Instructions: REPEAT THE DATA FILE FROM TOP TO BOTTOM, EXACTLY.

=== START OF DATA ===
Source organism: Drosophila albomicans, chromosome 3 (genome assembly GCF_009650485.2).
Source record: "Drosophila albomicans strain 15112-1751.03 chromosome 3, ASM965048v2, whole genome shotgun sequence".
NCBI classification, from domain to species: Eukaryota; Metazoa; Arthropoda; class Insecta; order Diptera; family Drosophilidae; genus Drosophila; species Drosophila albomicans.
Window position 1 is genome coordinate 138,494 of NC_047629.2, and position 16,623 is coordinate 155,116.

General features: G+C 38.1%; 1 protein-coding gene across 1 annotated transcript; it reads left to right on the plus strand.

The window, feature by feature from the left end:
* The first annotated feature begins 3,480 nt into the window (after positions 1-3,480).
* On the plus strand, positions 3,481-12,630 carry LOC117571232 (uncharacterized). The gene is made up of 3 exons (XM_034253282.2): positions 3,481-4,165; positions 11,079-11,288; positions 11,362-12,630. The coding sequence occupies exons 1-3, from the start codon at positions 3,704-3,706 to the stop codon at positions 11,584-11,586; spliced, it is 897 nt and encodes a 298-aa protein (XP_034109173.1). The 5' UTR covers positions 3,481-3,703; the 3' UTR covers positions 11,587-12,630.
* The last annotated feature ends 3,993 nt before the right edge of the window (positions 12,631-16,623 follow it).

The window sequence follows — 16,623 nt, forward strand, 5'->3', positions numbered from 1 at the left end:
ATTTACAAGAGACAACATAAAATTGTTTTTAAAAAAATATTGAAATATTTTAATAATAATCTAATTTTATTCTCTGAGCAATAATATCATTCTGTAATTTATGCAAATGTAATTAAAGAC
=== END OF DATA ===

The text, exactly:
Source organism: Drosophila albomicans, chromosome 3 (genome assembly GCF_009650485.2).
Source record: "Drosophila albomicans strain 15112-1751.03 chromosome 3, ASM965048v2, whole genome shotgun sequence".
NCBI classification, from domain to species: Eukaryota; Metazoa; Arthropoda; class Insecta; order Diptera; family Drosophilidae; genus Drosophila; species Drosophila albomicans.
Window position 1 is genome coordinate 138,494 of NC_047629.2, and position 16,623 is coordinate 155,116.

General features: G+C 38.1%; 1 protein-coding gene across 1 annotated transcript; it reads left to right on the plus strand.

The window, feature by feature from the left end:
* The first annotated feature begins 3,480 nt into the window (after positions 1-3,480).
* On the plus strand, positions 3,481-12,630 carry LOC117571232 (uncharacterized). The gene is made up of 3 exons (XM_034253282.2): positions 3,481-4,165; positions 11,079-11,288; positions 11,362-12,630. The coding sequence occupies exons 1-3, from the start codon at positions 3,704-3,706 to the stop codon at positions 11,584-11,586; spliced, it is 897 nt and encodes a 298-aa protein (XP_034109173.1). The 5' UTR covers positions 3,481-3,703; the 3' UTR covers positions 11,587-12,630.
* The last annotated feature ends 3,993 nt before the right edge of the window (positions 12,631-16,623 follow it).

The window sequence follows — 16,623 nt, forward strand, 5'->3', positions numbered from 1 at the left end:
ATTTACAAGAGACAACATAAAATTGTTTTTAAAAAAATATTGAAATATTTTAATAATAATCTAATTTTATTCTCTGAGCAATAATATCATTCTGTAATTTATGCAAATGTAATTAAAGAC